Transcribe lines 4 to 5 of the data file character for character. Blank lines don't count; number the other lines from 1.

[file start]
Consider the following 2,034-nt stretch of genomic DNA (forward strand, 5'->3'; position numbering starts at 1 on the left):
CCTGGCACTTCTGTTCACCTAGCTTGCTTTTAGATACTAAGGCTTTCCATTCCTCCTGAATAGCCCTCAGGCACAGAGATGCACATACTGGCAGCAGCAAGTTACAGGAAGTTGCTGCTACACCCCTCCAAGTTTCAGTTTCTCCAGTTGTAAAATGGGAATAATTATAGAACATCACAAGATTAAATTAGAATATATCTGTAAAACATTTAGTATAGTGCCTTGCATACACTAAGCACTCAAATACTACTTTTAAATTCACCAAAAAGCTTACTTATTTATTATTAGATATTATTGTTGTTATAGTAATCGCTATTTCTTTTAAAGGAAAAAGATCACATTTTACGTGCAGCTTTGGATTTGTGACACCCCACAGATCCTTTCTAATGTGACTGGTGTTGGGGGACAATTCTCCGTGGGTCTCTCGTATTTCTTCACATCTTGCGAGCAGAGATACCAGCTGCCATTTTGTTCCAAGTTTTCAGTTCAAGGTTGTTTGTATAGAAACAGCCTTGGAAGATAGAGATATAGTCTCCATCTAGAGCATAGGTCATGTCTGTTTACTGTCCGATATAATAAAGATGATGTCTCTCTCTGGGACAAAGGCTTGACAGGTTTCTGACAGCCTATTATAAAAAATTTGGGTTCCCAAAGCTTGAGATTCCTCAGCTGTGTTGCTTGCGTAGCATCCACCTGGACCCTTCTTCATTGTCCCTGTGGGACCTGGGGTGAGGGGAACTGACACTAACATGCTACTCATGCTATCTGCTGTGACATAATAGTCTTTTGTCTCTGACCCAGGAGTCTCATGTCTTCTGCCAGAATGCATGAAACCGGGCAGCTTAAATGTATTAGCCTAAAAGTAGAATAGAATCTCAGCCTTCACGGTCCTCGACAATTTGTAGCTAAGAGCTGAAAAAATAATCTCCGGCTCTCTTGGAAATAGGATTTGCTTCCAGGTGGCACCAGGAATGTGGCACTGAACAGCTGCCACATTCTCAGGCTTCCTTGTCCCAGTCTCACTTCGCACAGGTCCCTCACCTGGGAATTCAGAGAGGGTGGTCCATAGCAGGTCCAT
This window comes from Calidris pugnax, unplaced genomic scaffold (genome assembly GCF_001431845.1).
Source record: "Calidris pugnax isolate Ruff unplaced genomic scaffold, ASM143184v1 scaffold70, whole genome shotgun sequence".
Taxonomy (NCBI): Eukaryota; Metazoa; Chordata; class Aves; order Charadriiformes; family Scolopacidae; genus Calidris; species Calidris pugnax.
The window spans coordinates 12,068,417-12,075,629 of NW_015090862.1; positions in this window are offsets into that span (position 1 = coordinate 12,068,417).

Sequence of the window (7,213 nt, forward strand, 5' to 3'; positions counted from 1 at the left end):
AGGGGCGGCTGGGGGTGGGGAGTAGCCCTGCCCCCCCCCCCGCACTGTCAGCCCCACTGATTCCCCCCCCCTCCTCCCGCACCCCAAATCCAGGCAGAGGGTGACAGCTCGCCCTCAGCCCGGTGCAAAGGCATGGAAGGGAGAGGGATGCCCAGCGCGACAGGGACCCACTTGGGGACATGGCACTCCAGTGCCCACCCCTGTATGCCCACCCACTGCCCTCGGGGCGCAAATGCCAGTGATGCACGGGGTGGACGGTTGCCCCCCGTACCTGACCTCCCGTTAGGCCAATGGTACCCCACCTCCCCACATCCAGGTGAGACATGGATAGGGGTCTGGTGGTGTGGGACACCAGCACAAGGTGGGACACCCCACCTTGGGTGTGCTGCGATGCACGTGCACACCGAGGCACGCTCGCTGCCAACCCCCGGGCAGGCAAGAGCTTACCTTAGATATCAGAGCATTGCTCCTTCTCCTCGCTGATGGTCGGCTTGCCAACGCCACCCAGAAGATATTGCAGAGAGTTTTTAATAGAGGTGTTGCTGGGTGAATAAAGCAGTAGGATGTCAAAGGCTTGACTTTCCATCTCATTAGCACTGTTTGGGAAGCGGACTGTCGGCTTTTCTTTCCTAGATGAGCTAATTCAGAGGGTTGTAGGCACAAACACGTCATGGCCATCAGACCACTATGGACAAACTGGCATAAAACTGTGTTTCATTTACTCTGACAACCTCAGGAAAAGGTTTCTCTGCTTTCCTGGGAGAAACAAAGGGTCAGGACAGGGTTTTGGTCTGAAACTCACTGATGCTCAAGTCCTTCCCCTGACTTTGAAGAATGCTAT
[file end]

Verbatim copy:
Source record: "Calidris pugnax isolate Ruff unplaced genomic scaffold, ASM143184v1 scaffold70, whole genome shotgun sequence".
Taxonomy (NCBI): Eukaryota; Metazoa; Chordata; class Aves; order Charadriiformes; family Scolopacidae; genus Calidris; species Calidris pugnax.